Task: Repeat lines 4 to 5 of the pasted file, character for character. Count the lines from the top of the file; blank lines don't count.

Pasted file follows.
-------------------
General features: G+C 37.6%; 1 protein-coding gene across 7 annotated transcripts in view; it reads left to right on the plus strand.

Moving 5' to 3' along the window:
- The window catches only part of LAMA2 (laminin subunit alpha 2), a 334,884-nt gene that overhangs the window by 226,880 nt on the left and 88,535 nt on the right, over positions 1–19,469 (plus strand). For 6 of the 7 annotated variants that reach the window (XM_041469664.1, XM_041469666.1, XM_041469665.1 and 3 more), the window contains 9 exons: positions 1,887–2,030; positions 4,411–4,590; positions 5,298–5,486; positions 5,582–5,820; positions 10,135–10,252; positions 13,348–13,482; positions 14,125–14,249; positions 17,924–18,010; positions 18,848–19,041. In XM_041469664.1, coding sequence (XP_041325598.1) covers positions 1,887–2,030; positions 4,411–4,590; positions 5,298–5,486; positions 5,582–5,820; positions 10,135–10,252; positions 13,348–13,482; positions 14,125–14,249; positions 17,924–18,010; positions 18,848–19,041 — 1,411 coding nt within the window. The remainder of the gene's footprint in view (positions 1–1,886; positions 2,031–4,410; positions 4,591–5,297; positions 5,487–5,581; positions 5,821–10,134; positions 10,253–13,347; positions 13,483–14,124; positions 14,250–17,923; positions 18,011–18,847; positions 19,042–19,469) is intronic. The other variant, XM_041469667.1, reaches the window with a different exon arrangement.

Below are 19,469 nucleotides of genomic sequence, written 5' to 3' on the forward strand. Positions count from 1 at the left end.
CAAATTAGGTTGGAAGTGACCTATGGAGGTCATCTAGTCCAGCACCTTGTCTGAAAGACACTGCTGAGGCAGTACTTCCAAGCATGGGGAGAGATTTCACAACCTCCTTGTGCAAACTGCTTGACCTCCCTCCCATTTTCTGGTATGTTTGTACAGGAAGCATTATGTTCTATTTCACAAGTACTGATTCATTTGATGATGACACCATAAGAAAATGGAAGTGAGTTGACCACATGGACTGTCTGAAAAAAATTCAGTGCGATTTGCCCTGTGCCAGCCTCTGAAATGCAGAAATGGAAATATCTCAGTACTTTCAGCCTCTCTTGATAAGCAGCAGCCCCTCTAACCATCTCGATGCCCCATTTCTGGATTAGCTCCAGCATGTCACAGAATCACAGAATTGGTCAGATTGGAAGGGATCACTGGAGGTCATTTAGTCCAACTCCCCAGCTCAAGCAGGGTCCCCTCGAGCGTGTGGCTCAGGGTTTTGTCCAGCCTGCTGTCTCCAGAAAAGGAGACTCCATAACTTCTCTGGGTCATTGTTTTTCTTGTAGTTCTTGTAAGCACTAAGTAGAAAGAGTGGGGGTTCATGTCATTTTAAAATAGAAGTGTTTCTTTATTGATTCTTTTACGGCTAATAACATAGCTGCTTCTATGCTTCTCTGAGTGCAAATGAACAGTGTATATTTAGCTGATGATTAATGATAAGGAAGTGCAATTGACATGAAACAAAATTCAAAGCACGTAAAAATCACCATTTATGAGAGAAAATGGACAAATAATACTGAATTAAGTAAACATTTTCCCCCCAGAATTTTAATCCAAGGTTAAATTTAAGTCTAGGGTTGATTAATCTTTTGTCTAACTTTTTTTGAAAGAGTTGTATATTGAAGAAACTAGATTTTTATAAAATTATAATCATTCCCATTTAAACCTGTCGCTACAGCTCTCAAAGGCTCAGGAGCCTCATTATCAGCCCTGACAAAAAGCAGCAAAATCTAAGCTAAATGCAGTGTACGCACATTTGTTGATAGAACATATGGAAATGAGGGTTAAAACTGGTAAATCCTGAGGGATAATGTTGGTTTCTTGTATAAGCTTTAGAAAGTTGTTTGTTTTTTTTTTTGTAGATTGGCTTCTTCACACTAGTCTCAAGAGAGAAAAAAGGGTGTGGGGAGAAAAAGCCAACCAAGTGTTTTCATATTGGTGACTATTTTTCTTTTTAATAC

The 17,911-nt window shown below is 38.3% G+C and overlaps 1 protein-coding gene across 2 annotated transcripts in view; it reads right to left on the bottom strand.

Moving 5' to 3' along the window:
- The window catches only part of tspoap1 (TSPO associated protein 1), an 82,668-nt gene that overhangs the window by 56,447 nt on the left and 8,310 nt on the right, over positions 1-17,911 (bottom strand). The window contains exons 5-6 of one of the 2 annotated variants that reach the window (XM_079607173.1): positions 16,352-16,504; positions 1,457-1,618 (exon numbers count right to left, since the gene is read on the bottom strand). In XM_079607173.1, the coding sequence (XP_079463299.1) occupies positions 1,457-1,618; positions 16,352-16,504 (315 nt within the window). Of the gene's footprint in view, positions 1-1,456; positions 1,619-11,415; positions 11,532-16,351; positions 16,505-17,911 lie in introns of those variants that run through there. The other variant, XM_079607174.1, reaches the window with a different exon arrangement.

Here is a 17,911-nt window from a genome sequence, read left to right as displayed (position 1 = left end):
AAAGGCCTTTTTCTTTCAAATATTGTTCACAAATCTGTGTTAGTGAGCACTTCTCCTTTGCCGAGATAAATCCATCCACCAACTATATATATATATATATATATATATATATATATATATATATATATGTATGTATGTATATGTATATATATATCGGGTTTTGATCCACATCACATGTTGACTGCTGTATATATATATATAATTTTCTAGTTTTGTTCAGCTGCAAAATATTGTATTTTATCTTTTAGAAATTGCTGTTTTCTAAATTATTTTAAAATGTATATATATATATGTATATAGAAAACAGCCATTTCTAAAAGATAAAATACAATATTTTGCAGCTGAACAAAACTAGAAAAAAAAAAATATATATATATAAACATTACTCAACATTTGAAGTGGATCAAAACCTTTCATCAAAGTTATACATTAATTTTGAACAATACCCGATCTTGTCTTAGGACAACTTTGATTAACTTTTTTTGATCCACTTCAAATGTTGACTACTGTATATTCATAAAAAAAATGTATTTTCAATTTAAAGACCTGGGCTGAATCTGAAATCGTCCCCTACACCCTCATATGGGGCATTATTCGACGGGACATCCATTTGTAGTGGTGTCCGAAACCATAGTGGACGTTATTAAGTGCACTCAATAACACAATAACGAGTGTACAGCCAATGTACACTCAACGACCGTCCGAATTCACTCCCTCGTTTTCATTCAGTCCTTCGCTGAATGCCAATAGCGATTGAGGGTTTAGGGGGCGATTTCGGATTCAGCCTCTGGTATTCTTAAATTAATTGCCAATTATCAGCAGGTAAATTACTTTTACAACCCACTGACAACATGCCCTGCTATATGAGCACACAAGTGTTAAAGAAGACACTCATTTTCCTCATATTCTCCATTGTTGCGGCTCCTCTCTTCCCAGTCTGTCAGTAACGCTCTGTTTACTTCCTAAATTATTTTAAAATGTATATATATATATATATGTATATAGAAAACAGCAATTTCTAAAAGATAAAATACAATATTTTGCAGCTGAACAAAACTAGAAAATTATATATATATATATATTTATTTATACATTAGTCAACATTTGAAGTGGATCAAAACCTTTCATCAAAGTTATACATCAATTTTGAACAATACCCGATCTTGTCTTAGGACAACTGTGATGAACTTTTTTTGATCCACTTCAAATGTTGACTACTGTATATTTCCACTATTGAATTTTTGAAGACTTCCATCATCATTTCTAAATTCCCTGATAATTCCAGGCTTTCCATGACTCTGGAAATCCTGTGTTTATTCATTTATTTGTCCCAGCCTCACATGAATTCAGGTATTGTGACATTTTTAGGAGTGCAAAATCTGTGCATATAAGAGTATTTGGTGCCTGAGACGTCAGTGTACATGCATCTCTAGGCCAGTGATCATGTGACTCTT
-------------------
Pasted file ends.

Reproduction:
Below are 19,469 nucleotides of genomic sequence, written 5' to 3' on the forward strand. Positions count from 1 at the left end.
CAAATTAGGTTGGAAGTGACCTATGGAGGTCATCTAGTCCAGCACCTTGTCTGAAAGACACTGCTGAGGCAGTACTTCCAAGCATGGGGAGAGATTTCACAACCTCCTTGTGCAAACTGCTTGACCTCCCTCCCATTTTCTGGTATGTTTGTACAGGAAGCATTATGTTCTATTTCACAAGTACTGATTCATTTGATGATGACACCATAAGAAAATGGAAGTGAGTTGACCACATGGACTGTCTGAAAAAAATTCAGTGCGATTTGCCCTGTGCCAGCCTCTGAAATGCAGAAATGGAAATATCTCAGTACTTTCAGCCTCTCTTGATAAGCAGCAGCCCCTCTAACCATCTCGATGCCCCATTTCTGGATTAGCTCCAGCATGTCACAGAATCACAGAATTGGTCAGATTGGAAGGGATCACTGGAGGTCATTTAGTCCAACTCCCCAGCTCAAGCAGGGTCCCCTCGAGCGTGTGGCTCAGGGTTTTGTCCAGCCTGCTGTCTCCAGAAAAGGAGACTCCATAACTTCTCTGGGTCATTGTTTTTCTTGTAGTTCTTGTAAGCACTAAGTAGAAAGAGTGGGGGTTCATGTCATTTTAAAATAGAAGTGTTTCTTTATTGATTCTTTTACGGCTAATAACATAGCTGCTTCTATGCTTCTCTGAGTGCAAATGAACAGTGTATATTTAGCTGATGATTAATGATAAGGAAGTGCAATTGACATGAAACAAAATTCAAAGCACGTAAAAATCACCATTTATGAGAGAAAATGGACAAATAATACTGAATTAAGTAAACATTTTCCCCCCAGAATTTTAATCCAAGGTTAAATTTAAGTCTAGGGTTGATTAATCTTTTGTCTAACTTTTTTTGAAAGAGTTGTATATTGAAGAAACTAGATTTTTATAAAATTATAATCATTCCCATTTAAACCTGTCGCTACAGCTCTCAAAGGCTCAGGAGCCTCATTATCAGCCCTGACAAAAAGCAGCAAAATCTAAGCTAAATGCAGTGTACGCACATTTGTTGATAGAACATATGGAAATGAGGGTTAAAACTGGTAAATCCTGAGGGATAATGTTGGTTTCTTGTATAAGCTTTAGAAAGTTGTTTGTTTTTTTTTTTGTAGATTGGCTTCTTCACACTAGTCTCAAGAGAGAAAAAAGGGTGTGGGGAGAAAAAGCCAACCAAGTGTTTTCATATTGGTGACTATTTTTCTTTTTAATAC